I was, nonetheless, so taken aback by Justice Jonathan Swift’s current and curt ruling, dismissing Assange’s High Court appeal in the extradition saga, that I thought I would dig a little deeper.

I therefore started with Swift’s surprising December ruling, in cahoots with Judge Lewis, that the Tory government’s scheme to deport refugees to Rwanda is lawful.

His judgment depends above all on the notion that any fiction concocted by the UK government has more legal force than actual fact. There is no real world doubt that Rwanda is a ghastly dictatorship and kills opponents. Nor that it has killed the inhabitants of refugee camps on its soil.

But that is OK, say Swift and Lewis, because the government of Rwanda has said in an MOU that it won’t do that to our refugees, who are different to those other refugees:

73. The Claimants rely on what happened in 2018 when
refugees from neighbouring countries at Kiziba refugee camp protested at the
conditions in the camp. It has been reported (for example, by Human Rights Watch)
that the police who entered the camp in response to the protests used excessive force.
They fired on the refugees and some were killed. The Claimants also point more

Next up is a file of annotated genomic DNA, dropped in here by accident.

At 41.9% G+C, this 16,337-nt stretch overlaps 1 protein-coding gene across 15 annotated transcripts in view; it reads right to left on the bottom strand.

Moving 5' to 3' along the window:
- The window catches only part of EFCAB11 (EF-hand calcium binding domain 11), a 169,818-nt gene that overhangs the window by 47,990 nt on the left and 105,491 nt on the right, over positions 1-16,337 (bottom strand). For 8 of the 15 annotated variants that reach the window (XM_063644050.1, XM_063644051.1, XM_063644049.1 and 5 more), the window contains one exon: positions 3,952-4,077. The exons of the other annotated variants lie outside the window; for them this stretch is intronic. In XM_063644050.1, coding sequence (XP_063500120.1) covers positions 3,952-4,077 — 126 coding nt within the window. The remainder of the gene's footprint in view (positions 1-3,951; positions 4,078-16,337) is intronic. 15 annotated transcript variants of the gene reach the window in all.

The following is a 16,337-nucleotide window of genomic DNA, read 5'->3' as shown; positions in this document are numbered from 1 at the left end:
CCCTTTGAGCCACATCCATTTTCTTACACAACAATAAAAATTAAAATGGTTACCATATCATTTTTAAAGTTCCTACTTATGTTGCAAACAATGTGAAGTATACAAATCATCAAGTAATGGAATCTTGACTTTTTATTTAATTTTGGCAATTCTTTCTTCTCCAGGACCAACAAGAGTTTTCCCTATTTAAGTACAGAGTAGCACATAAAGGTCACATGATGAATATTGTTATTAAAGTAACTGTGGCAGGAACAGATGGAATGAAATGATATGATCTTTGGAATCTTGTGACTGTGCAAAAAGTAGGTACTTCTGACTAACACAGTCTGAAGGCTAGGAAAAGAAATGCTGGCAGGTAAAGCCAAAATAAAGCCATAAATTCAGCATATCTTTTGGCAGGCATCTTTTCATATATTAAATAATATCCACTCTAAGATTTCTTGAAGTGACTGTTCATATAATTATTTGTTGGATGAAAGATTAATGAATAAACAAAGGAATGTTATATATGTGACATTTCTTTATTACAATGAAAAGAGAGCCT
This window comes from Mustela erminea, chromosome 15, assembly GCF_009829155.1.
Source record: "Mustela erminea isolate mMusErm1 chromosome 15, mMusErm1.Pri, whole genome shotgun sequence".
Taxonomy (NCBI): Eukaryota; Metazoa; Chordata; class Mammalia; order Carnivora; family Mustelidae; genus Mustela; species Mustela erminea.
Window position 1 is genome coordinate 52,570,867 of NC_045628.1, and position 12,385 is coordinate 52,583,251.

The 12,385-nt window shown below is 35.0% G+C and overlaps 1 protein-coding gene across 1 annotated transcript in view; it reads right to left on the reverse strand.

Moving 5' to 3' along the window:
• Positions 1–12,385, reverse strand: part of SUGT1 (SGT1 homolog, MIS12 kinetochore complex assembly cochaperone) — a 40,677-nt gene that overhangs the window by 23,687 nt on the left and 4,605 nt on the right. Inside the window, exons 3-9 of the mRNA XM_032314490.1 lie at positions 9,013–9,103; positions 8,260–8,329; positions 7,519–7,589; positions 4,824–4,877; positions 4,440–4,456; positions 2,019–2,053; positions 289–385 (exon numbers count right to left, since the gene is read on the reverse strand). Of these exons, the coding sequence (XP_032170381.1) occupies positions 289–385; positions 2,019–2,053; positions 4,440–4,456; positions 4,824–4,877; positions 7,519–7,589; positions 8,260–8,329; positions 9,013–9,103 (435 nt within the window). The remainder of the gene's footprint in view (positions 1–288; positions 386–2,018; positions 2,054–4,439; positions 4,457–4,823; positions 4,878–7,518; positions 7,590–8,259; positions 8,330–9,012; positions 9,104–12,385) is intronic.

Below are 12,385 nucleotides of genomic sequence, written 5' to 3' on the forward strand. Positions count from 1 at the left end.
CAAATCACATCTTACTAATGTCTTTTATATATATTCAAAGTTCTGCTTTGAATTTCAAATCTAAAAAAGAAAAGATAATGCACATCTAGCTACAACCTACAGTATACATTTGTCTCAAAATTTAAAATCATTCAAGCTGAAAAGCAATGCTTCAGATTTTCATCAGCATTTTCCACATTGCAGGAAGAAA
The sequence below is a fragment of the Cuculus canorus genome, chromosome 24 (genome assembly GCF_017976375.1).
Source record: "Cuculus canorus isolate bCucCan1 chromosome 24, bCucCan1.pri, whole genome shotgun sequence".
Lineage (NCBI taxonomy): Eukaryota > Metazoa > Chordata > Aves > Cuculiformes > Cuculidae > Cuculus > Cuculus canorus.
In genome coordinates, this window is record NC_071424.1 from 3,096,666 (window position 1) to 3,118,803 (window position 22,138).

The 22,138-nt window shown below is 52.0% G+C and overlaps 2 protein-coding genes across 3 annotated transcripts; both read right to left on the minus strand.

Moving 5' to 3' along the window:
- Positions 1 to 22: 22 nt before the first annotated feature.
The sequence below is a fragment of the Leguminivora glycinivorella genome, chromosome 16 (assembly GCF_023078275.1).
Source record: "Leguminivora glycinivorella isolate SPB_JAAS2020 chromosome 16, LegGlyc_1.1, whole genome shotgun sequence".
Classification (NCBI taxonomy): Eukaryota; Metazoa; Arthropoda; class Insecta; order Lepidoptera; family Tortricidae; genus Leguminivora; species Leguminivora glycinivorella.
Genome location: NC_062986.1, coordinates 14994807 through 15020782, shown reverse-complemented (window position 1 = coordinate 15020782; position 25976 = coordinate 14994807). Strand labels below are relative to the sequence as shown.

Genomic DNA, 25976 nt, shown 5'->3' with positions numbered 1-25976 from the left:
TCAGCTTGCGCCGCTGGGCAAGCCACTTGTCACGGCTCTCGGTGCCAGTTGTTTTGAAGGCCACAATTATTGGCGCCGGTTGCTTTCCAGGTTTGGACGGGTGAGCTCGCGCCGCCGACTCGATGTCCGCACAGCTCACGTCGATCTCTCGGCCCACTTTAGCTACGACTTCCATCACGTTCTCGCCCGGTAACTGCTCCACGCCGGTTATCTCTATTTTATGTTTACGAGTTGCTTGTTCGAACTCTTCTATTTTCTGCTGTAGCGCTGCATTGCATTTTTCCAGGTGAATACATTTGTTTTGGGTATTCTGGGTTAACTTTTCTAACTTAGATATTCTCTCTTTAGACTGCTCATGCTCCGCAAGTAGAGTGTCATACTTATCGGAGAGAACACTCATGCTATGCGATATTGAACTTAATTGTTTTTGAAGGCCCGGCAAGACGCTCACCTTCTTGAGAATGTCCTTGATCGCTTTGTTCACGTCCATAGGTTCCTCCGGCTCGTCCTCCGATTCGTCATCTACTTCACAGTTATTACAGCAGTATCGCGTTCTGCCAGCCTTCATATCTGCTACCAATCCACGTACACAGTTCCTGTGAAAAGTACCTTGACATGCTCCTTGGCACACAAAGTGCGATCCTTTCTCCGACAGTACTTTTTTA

generally to limits in Rwanda on the freedom to express political opinion if that opinion is critical of the Rwandan authorities.

74. We do not consider that any direct inference can be drawn from the events at Kiziba refugee camp in 2018. The circumstances that led to those protests are unlikely to be repeated for any person transferred to Rwanda under the MEDP. The treatment of transferred persons, both prior to and after determination of their asylum claims is
provided for in the MOU (at paragraphs 8 and 10) and in the Support NV. For the
reasons already given, we consider the Rwandan authorities will abide by the terms set out in those documents.

On top of which, the Refugee Convention, according to Swift and Lewis, says that refugees must be treated no worse than a state’s own citizens. So if Rwanda persecutes its own people, then there is no breach in persecuting the refugees we send too.

…the Claimants’ case comes to the proposition that, following removal to Rwanda, it is possible that one or more of those transferred might come to hold opinions critical of the Rwandan authorities, and that possibility means that now, the Soering threshold is passed.